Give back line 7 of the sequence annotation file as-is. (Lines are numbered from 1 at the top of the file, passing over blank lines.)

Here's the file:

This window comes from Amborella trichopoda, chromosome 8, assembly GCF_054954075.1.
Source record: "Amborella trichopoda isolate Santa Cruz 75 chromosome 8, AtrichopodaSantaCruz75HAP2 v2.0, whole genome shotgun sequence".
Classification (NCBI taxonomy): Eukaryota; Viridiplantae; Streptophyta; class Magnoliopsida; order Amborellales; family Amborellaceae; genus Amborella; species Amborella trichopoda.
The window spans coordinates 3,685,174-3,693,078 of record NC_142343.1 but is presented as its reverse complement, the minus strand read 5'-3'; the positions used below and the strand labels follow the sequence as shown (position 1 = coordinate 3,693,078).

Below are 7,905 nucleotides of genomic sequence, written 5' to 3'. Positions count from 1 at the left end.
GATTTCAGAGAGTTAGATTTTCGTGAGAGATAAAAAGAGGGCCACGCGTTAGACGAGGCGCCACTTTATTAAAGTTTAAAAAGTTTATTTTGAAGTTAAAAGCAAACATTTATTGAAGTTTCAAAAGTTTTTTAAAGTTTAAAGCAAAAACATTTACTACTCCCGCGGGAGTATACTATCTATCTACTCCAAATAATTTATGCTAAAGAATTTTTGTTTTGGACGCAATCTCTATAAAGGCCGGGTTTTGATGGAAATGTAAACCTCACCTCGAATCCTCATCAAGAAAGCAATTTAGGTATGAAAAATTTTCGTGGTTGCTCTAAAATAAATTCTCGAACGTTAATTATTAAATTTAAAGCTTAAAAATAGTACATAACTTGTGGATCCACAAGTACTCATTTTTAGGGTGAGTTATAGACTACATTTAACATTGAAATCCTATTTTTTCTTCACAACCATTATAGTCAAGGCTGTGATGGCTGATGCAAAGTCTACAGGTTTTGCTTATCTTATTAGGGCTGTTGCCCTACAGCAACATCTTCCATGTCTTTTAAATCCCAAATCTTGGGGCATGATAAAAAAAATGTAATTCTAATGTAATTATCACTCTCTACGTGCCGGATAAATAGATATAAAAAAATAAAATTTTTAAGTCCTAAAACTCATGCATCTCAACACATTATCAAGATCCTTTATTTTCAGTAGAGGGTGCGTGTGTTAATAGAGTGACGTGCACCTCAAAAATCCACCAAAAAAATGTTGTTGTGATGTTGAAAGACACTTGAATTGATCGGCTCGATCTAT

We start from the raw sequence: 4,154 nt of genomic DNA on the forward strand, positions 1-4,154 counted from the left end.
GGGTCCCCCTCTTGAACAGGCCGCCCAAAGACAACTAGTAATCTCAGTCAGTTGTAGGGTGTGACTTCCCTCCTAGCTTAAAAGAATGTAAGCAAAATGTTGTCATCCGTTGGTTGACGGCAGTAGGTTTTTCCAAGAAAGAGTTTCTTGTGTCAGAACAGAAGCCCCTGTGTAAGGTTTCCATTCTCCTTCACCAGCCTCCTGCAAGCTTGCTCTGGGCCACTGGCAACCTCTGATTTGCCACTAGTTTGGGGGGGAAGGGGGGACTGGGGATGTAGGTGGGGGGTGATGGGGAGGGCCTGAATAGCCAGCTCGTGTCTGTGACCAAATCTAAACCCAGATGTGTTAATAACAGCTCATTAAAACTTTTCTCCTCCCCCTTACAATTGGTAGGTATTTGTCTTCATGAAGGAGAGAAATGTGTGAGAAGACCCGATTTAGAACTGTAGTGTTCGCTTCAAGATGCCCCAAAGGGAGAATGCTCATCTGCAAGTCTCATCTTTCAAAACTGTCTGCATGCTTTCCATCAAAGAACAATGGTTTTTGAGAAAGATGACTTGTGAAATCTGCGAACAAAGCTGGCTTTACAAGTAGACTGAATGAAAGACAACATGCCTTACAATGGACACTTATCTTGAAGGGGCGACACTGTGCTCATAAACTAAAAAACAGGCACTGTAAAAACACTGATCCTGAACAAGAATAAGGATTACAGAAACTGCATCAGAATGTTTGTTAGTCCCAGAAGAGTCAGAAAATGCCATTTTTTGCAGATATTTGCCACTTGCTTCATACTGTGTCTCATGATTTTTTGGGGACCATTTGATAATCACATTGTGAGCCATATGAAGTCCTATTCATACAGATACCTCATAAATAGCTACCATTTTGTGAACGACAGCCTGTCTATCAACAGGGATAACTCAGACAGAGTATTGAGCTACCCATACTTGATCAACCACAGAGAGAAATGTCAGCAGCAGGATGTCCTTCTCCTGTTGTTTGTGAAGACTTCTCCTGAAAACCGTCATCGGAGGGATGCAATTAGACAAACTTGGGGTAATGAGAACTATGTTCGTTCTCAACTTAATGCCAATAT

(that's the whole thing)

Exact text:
We start from the raw sequence: 4,154 nt of genomic DNA on the forward strand, positions 1-4,154 counted from the left end.